Two distinguished literary figures must also be noted. Girolamo (or Jeronim) De Rada (1814-1903), one of the greatest Albanian poets, was born at Macchia near Cosenza in southern Italy. Equally outstanding was the poet Giuseppe Skiro (1865-1927), who came from Albanian stock at Hora of Palermo and who is considered De Rada's direct successor. Beginning about 1861 thousands of these Sicilian Arbëreshi sought a new life in the New World, many going to New Orleans. Their story is told by Bret Clesi in his 'The Arbëreshë and Contessa Entellina" (Liria 1 March 1984, 4).

In 1901 the Arbëreshë of southern Italy were reported to have 80 towns, 27 of the Greek rite (Uniat churches related to Rome), and 53 of the Latin or Roman Catholic rite, with a total population of 208,410 persons (Barbarich 1905, 331-33). Arbëreshë towns were distributed as follows in the southern Italian provinces: Catanzaro 13, Cosenza 29, Campobasso 7, Lecce 10, Foggia 7, Potenza 5, Palermo 5 and Catania 3 (Dituria 1 June 1909, 83-85).

Currently, Mahir Domi in his statistical study of "Albanian Settlements in the World" (Liria 28 March 1980, 3) estimates that about 136,000 of these Arbëreshë people in 55 villages still speak Albanian, whereas about 182,000 Arbëreshë in other villages can no longer speak it. Eqrem Çabej, in his 'The World of the Arbëreshi" (NAlb 1987, 6:28), observed that those living in mountainous regions seem to have retained their language and culture better than those living in open country. Yet it seems remarkable that after 500 years in Italy, so many Arbëreshë living in their compact Albanian communities have not been altogether assimilated. Customs, costumes, poems, songs and traditions have been passed down from mother to child for generations, using their Arbëreshë dialect of the Albanian language. Five hundred years after their departure from the homeland an Arbëreshë daughter now living in the United States quoted in quite understandable Albanian a nostalgic song they traditionally sang as they left their church in Italy. Turning to the East toward the homeland they would sing, "Motherland, place of beauty, / I have left, never again to see you./ Over there I have left my father, / Over there I have left my mother, / Over there I have left my brother. . . /1 have left, never to see you again" (ACB 1985, 18-19).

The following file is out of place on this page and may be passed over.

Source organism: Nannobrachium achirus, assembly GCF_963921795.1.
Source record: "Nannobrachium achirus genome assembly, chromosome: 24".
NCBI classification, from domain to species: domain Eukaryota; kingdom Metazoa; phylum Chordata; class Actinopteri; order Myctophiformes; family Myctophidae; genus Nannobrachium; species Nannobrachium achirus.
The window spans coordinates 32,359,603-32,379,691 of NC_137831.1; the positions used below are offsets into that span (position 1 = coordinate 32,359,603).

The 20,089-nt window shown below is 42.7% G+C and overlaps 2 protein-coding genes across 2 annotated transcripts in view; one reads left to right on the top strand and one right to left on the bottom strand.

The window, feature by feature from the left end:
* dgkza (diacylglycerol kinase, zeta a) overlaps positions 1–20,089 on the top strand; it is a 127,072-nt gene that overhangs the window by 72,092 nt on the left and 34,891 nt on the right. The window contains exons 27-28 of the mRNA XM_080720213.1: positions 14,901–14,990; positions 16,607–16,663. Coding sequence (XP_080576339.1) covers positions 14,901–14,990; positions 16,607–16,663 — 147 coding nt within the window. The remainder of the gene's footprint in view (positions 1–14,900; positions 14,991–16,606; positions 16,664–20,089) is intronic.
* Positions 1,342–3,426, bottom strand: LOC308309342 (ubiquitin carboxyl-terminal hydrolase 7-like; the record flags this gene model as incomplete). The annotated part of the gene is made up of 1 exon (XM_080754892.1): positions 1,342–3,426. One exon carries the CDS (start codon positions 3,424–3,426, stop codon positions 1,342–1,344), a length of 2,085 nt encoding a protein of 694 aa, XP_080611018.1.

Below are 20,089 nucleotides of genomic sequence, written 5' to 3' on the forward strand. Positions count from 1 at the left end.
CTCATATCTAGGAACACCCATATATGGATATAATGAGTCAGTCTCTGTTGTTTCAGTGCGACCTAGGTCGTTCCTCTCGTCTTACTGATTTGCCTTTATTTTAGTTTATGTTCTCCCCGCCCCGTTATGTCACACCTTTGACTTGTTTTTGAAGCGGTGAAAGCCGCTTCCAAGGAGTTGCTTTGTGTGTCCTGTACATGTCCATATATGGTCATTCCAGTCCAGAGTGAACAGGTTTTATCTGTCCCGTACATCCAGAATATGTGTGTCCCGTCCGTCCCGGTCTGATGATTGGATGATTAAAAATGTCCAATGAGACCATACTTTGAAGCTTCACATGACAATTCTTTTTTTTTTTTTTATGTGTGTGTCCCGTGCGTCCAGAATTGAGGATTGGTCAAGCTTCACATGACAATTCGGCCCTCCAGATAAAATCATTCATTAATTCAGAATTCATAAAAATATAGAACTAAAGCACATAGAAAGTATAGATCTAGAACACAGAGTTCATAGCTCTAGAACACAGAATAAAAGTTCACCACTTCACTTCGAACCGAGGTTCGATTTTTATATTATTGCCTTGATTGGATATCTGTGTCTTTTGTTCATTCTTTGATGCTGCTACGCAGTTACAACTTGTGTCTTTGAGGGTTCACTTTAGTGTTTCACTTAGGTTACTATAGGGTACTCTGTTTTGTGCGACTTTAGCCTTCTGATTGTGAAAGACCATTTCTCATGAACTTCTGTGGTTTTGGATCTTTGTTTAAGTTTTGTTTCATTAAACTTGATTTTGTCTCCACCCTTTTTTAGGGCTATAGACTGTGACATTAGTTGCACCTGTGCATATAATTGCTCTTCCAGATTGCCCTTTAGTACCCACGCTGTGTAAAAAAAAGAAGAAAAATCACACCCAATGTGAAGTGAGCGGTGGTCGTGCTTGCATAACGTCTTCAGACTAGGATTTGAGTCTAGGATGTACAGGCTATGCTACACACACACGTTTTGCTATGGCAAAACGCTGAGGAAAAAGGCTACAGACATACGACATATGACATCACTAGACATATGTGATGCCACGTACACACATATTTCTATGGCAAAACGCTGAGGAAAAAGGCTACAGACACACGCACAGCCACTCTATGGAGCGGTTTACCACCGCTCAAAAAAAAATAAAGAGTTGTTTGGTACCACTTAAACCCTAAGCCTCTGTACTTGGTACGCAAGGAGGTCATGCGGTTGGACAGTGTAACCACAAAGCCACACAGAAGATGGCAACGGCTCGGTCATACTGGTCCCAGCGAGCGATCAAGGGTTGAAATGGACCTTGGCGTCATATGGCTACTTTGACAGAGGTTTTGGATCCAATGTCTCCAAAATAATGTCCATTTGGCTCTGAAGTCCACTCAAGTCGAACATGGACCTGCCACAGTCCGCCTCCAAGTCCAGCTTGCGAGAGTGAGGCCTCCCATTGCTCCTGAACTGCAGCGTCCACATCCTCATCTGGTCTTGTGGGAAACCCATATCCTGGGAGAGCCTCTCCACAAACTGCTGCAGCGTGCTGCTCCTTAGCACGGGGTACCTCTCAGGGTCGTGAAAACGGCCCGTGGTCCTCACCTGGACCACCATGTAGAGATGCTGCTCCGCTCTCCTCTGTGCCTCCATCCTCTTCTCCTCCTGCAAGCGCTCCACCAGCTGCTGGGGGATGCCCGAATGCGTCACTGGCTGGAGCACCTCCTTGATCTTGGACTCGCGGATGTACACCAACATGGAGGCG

Their language and traditions have also been perpetuated in their own newspapers and publications. One of their number, Prof. Francesco Solano, presently holds the chair of Albanian language and literature at the University of Cosenza, usually writing under the pen name Dushko Vetmo. Here it was reported recently that many of the town halls still bear the official emblem of the black two-headed eagle of Skanderbeg (Fashizmi 9 February 1940).

Resisting denationalization, another reported that "even on the bottles of wine we produce in our villages, we have the figure of Skanderbeg on the labels" (Liria 16 May 1980, 4). In 1983 the Albanian government recognized this heritage and presented a bust of the national hero for the Skanderbeg Square of Spezzano Albanese (ibid.). Another such bust was erected in the Arbëreshë community of San Nicola del Alto of Catanzaro (Liria 1 May 1984, 1). In just such communities as these did the many Italo-Albanians preserve their love for the old homeland while yet making their distinct contribution to the new.

Edwin Jacques, The Albanians: An Ethnic History from Prehistoric Times to the Present (1994)

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"I never gave anybody hell! I just told the truth and they thought it was hell."~Harry S. Truman